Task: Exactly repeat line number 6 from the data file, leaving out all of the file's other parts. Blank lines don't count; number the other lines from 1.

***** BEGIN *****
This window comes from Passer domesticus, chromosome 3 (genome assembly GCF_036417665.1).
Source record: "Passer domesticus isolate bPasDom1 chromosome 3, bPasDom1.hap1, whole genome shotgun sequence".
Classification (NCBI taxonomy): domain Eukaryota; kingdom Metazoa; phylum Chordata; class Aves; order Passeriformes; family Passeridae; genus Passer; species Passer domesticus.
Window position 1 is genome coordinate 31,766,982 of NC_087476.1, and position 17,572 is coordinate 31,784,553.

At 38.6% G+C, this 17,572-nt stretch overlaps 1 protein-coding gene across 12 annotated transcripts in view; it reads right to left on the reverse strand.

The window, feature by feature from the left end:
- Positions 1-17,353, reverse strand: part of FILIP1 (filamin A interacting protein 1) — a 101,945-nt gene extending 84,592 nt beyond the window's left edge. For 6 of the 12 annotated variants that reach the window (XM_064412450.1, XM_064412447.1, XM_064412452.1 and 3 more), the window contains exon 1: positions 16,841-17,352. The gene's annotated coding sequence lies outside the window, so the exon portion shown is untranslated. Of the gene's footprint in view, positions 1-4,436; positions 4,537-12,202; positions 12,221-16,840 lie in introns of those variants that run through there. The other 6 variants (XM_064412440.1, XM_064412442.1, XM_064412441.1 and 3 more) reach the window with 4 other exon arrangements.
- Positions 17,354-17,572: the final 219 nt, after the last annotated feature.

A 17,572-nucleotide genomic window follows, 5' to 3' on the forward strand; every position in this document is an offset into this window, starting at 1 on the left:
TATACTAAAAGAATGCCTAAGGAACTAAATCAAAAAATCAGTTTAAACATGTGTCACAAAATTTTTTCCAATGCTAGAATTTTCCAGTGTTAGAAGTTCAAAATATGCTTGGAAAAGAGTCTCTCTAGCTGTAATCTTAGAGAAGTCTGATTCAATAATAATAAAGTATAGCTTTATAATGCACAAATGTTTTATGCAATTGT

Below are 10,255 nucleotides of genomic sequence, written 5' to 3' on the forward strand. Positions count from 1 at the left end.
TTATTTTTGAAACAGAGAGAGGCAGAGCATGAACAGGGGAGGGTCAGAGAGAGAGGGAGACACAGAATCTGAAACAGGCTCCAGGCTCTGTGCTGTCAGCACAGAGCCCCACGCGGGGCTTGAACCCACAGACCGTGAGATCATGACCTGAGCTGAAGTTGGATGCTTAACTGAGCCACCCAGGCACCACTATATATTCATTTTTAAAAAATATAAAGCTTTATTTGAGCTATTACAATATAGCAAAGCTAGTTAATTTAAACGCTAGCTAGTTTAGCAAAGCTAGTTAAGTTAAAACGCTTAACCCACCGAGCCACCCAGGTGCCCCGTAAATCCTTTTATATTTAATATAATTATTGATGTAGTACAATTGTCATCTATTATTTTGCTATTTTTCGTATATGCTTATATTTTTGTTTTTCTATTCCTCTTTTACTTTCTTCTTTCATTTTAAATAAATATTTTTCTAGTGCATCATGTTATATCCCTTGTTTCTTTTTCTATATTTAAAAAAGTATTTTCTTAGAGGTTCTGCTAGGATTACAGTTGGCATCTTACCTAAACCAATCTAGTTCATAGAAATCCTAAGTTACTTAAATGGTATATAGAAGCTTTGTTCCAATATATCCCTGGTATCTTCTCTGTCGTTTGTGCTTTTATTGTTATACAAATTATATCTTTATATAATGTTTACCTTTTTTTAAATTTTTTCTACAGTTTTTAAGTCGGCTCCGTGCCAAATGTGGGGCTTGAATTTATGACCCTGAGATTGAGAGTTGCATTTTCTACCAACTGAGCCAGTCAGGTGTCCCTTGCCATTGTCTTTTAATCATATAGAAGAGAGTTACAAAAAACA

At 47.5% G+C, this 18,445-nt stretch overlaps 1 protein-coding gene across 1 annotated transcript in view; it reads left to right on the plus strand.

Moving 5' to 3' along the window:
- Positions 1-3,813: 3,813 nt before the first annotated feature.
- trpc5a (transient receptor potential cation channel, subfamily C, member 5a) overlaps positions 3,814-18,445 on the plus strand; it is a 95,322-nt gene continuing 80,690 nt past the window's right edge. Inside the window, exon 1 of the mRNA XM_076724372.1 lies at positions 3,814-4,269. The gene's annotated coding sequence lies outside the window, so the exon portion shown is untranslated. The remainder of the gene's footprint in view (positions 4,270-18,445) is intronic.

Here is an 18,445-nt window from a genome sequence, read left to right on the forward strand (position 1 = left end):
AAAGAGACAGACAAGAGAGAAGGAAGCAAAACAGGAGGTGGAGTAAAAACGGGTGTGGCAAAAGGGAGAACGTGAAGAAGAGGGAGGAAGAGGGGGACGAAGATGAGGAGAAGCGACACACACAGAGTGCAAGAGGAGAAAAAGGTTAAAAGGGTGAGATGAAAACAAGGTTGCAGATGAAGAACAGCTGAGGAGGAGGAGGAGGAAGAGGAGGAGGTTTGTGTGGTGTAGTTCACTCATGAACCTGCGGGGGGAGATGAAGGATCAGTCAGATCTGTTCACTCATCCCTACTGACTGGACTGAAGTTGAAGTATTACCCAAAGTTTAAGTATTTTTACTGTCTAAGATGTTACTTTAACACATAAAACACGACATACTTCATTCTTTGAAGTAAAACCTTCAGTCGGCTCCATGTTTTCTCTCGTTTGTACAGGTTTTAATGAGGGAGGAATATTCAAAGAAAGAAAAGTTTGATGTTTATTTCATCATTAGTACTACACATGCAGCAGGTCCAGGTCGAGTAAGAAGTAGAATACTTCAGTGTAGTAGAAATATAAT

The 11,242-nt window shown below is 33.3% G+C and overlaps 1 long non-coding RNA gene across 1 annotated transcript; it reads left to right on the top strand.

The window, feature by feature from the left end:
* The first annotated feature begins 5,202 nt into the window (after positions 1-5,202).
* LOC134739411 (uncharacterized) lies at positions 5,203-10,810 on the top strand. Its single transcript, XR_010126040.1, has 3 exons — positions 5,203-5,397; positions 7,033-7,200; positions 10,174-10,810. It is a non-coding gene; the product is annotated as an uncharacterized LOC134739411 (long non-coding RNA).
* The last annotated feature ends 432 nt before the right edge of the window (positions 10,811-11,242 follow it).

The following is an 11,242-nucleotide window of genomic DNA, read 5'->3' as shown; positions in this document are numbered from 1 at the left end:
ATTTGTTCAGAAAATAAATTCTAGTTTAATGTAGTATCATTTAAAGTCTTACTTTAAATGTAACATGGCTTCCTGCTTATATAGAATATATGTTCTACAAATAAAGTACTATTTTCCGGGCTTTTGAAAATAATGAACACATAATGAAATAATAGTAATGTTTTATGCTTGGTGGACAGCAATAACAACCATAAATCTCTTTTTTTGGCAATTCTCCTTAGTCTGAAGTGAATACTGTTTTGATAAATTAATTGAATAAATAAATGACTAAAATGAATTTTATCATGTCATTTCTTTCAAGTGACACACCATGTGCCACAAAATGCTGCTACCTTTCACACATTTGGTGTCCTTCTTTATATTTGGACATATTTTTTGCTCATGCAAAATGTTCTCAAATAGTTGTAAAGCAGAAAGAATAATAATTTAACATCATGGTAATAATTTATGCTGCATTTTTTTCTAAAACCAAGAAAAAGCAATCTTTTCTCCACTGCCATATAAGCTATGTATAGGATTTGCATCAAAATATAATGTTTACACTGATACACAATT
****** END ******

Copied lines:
The window, feature by feature from the left end: